Peter Berg directs this 2008 comedy which is co-produced by Will Smith, who also stars in the film. When it was released by Columbia Pictures and Sony, it was number three at the box-office.
John Hancock (Will Smith) is a superhero living in Los Angeles. He’s not the ideal person to save the day. Even though he stops crime, he is incredibly destructive, causing lives to be endangered, and he is always drunk. However, one day he saves PR representative Ray Embrey (Jason Bateman). Ray feels bad for Hancock and decides to help him reform his image, even introducing him to his wife Mary (Charlize Theron), who seems familiar with Hancock. After briefly serving time in jail, Hancock saves hostages from a bank robber named Red (Eddie Marsan). After the incident, Hancock seems to be losing his powers.
If this movie had starred anyone else besides Will Smith, it would have been a dud. The story has a good starting off point, but as many observed, it kind of missed its opportunity with the climax to deliver. For instance, when the source of Hancock’s weakness is revealed, it felt inconsistent with the amount of pain it was causing the hero. Sometimes he would be seemingly bedridden and other times he would come back as if he was barely hurt. It was those head-scratching moments that made the film’s overall plot less enjoyable. Of course, the CGI is less than par, but it was the early 2000s.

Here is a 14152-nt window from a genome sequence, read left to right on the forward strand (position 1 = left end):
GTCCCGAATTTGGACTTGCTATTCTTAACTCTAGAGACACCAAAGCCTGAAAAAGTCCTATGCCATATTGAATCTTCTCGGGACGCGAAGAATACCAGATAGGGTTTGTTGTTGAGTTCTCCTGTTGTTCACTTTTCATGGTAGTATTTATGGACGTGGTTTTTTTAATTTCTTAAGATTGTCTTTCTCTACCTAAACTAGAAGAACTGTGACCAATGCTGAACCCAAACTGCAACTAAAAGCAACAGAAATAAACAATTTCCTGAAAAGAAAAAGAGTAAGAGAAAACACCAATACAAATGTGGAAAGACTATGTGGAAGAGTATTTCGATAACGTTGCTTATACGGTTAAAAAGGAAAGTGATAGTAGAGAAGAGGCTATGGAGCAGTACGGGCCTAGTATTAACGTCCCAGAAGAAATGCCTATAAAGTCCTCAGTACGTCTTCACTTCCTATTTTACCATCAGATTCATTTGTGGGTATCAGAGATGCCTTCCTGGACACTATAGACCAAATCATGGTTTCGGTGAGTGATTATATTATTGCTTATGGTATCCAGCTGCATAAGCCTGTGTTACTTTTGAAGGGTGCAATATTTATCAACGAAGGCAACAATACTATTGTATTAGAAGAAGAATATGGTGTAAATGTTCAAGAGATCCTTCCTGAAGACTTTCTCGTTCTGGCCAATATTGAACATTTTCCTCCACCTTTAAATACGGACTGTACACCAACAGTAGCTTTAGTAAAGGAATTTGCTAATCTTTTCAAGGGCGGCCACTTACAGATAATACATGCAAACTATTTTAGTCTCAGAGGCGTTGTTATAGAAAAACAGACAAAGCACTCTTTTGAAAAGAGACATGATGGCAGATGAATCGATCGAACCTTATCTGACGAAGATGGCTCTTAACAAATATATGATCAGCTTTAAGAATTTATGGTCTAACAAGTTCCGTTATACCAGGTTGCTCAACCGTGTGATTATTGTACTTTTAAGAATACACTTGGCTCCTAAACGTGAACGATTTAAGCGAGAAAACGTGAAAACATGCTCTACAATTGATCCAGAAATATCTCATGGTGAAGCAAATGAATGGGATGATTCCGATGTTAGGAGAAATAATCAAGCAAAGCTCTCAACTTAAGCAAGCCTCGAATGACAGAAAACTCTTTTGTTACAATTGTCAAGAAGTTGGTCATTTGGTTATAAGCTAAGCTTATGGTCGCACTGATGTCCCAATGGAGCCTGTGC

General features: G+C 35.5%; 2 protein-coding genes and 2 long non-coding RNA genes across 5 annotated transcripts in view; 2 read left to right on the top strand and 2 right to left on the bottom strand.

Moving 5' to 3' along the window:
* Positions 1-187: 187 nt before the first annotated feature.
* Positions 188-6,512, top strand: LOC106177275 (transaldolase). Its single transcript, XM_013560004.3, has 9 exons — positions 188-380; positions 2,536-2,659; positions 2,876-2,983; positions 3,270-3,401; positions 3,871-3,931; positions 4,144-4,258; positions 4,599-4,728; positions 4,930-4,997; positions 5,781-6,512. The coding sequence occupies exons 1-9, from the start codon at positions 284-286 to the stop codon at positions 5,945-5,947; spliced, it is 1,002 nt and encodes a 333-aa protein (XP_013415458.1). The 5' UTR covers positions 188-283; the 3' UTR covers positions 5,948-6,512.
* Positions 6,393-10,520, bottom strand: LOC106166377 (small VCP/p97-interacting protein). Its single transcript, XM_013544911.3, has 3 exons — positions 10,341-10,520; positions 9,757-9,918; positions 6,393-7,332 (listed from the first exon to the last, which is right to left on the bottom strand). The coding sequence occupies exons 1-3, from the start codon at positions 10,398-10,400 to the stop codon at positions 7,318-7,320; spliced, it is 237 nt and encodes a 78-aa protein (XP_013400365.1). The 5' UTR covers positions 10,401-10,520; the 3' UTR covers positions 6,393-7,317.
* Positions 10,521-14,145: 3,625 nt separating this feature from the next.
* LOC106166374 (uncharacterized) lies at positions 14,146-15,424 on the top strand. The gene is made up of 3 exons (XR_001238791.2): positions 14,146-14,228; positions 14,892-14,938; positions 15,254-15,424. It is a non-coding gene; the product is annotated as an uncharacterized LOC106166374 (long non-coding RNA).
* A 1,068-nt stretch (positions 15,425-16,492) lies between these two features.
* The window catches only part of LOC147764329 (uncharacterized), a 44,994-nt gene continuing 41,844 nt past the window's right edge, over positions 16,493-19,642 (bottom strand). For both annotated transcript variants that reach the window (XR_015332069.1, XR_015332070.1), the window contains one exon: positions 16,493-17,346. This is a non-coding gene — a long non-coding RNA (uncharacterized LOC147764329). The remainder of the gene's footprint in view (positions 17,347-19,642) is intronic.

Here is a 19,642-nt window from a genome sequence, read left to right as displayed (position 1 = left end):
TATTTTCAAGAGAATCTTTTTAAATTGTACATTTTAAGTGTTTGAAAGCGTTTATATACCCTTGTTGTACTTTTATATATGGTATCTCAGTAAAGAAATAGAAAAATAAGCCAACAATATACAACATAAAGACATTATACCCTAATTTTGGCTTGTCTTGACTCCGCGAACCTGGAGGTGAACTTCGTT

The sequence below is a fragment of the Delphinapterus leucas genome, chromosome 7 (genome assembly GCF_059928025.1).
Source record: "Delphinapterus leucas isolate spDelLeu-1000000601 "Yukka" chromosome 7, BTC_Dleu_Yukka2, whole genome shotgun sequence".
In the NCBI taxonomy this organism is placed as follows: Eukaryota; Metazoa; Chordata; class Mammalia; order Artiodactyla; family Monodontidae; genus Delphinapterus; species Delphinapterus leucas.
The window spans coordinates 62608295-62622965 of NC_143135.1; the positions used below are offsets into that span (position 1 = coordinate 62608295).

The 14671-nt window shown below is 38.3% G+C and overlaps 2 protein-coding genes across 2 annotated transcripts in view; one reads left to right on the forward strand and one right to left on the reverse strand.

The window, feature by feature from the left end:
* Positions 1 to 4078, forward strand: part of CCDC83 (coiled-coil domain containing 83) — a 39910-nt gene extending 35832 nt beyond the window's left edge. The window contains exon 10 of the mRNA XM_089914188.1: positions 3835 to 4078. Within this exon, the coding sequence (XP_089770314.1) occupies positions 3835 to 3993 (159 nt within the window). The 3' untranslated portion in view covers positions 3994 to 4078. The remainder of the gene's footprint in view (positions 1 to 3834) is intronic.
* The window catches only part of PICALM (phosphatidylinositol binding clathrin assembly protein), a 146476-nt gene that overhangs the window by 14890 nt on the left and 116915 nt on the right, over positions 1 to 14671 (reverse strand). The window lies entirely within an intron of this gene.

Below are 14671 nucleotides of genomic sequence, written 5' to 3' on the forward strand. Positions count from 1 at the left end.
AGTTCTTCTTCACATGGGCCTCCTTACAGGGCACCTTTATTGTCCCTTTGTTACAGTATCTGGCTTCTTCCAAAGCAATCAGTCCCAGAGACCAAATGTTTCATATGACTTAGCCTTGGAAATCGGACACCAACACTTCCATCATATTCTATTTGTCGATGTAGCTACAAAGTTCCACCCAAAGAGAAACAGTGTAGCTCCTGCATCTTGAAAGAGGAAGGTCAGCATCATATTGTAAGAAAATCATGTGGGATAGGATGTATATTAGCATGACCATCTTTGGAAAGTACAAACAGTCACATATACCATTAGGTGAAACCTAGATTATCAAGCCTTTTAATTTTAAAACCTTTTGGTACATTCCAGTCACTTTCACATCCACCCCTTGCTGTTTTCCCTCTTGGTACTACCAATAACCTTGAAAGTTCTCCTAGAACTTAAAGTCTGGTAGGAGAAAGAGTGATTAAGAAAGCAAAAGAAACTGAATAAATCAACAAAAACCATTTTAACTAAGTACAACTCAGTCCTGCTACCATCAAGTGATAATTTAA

However, it is a hilarious take on the superhero trope. Instead of a hero who is noble from the beginning or one that slowly turns evil, we have a hero who is troubled from the start. We get to see his reformation and how tough that is for him, especially being the only one of his kind. I thought with Will Smith and Jason Bateman’s comedic timing, it added a great mix to the action sequences and some brevity to the more troubling moments.
Bottom line, sure Hancock is flawed with a couple of plot inconsistencies, but overall Peter Berg did a good job keeping the humor consistent and Will Smith delivered on every level. That made it a good time with lots of laughs.
PARENTAL CONCERNS: Violence, Strong foul language
FAVORITE QUOTE: Only thing I had in my pocket was bubble-gum, two movie tickets. Boris Karloff. Uh, Frankenstein. Uh… But no ID, nothing. I went to sign out. The, uh, nurse asked me for my John Hancock. And, uh… I actually thought that’s who I was.
Check out the trailer below:
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This article has been updated from a previous version.